The “I am ALA” feature on the ALA homepage will spotlight ALA members and the work they do. These segments may be picked up by other ALA-related media, such as AL Direct and www.ilovelibraries.org. If you’re willing to participate—and we hope you are—we’ll need the following:
Impact on Reading and Literacy
“An Economic Valuation Study Of Public Libraries In Korea”. Library And Information Science Research 34 (2): 117-124.. 2012.
“Change In School Librarian Staffing Linked With Change In Csap Reading Performance, 2005 To 2011”. Denver, CO: Colorado State Library, Library Research Service. http://www.lrs.org/documents/closer_look/CO4_2012_Closer_Look_Report.pdf.. 2012.
Using CV, this study shows that the average student on the academic campus of VCU values reference desk services at approximately $5.59 per semester. The average member of the instructional faculty values this service at $45.76 per year. No attempt was made to estimate the value that university staff and the general public place on reference desk service. Given reasonable assumptions about the cost of service, students and faculty place a value on the current hours of reference desk service that exceeds the cost by a ratio of 3.5 to 1 (pp. 67-68).
The free-flowing nature of the library also allowed for parents to actively participate in their children’s reading. Noting the lack of literacy programs available for children at the shelter and in the community, one mother talked about the public library as being the place she could take her children to support their literacy development... Library attendance served as a springboard for parents to communicate messages about the expectations that they had for their children as readers. As institutions, libraries supported literacy events that tie to the larger cultural practices of coming together as part of a community. (p. 232).
Public libraries are an important entry point to community services for new Americans. Programs provided through public libraries can serve as a portal to a wide range of community resources that are vital to a family’s economic self-sufficiency. Services to new Americans often involve English language classes; intergenerational literacy, foreign language GED instruction, and other basic skills training. Public libraries often serve as informal referral centers as well, directing immigrants to area support services (p. 15).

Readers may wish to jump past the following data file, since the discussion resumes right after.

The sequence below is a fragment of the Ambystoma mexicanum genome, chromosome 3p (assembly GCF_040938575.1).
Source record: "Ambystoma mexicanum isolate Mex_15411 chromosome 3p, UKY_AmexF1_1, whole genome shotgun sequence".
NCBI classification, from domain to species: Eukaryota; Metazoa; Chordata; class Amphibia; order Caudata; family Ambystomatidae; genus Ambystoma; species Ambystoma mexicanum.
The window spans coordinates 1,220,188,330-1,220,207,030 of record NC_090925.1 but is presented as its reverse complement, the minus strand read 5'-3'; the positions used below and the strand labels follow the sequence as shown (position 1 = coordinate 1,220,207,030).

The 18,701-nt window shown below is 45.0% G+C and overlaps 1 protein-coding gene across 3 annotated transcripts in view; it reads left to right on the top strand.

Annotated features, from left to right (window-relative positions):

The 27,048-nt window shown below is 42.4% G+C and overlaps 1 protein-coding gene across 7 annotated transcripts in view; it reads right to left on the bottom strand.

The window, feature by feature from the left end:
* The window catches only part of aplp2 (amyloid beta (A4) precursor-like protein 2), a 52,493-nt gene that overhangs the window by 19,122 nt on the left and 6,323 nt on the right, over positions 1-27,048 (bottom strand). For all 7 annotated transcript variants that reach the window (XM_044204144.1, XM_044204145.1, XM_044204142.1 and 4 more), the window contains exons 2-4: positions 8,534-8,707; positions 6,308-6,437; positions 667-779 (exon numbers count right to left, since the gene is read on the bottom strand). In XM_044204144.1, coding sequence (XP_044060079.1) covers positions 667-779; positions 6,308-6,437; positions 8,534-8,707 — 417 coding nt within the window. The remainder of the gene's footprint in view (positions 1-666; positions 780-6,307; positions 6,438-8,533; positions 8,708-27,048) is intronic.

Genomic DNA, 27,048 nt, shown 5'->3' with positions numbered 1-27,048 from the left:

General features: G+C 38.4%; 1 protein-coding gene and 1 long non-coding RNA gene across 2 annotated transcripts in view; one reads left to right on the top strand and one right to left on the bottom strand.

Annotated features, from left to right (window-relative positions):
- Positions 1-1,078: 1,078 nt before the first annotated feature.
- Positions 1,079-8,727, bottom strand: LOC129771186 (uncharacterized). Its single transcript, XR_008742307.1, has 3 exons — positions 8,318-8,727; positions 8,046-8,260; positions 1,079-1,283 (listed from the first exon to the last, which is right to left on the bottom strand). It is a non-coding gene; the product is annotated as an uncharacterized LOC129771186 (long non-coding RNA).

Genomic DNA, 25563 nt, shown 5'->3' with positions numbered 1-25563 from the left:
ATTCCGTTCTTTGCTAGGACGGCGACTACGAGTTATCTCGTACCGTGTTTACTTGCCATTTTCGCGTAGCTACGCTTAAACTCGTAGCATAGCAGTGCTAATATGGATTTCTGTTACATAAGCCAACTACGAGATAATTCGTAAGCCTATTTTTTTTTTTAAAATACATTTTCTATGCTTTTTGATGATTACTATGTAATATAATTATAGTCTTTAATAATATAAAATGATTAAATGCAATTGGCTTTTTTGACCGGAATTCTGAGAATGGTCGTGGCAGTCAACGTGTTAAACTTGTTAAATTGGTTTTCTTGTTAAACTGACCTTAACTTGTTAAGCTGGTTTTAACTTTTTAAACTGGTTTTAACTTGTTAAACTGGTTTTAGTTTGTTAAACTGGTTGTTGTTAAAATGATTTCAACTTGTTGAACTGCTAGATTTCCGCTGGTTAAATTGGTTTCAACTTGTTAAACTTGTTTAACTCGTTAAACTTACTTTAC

A significant amount of workforce development activity in local libraries centers on job search skills, basic computer instruction and workplace literacy. Ninety-two percent (92%) of the libraries answering the survey provide basic computer instruction on a regular basis (at least monthly); 50% of the libraries provide workplace literacy instruction; and 42% provide workplace literacy instruction specifically to English language learners. Most of these literacy training and other specialized workshops are provided in library facilities, though often conducted in partnership with local agencies (p. 14).
The Oceano Branch of the San Luis Obispo (SLO) City-County Public Library system is the first (SLO) branch library to implement the Raising a Reader Program. The newly opened branch, which is situated on a site next to the Oceano Elementary School and an adult learning center, is well positioned to provide services to both parents and their children. The program, which is partially supported by First 5 of San Luis Obispo and the San Luis Obispo County Office of Education, targets children and their families living in the predominantly Hispanic community surrounding Oceano Elementary School. The project is part of a broad initiative to provide educational support to parents, provide preschool and childcare, operate kindergarten transition programs, coordinate existing health and social services, and encourage schools to be ready for children, and vice versa. A preliminary review of the program results conducted by First 5 of San Luis Obispo indicate that the program is having a significant impact on the way parents approach learning in the household. Parents surveyed after three months of program participation reported statistically significant changes in the amount they read to their children (from 59% at baseline to 85%), their perceived importance of such reading (from 8.9% at baseline to 9.8%), and their increased use of the library system (from 38% at baseline to 69%) (First 5 SLO 2005) (p. 11).
Because community engagement has value, involvement of library volunteers from the communities includes benefits for volunteers in terms of enhancing their confidence, skills and levels of employability.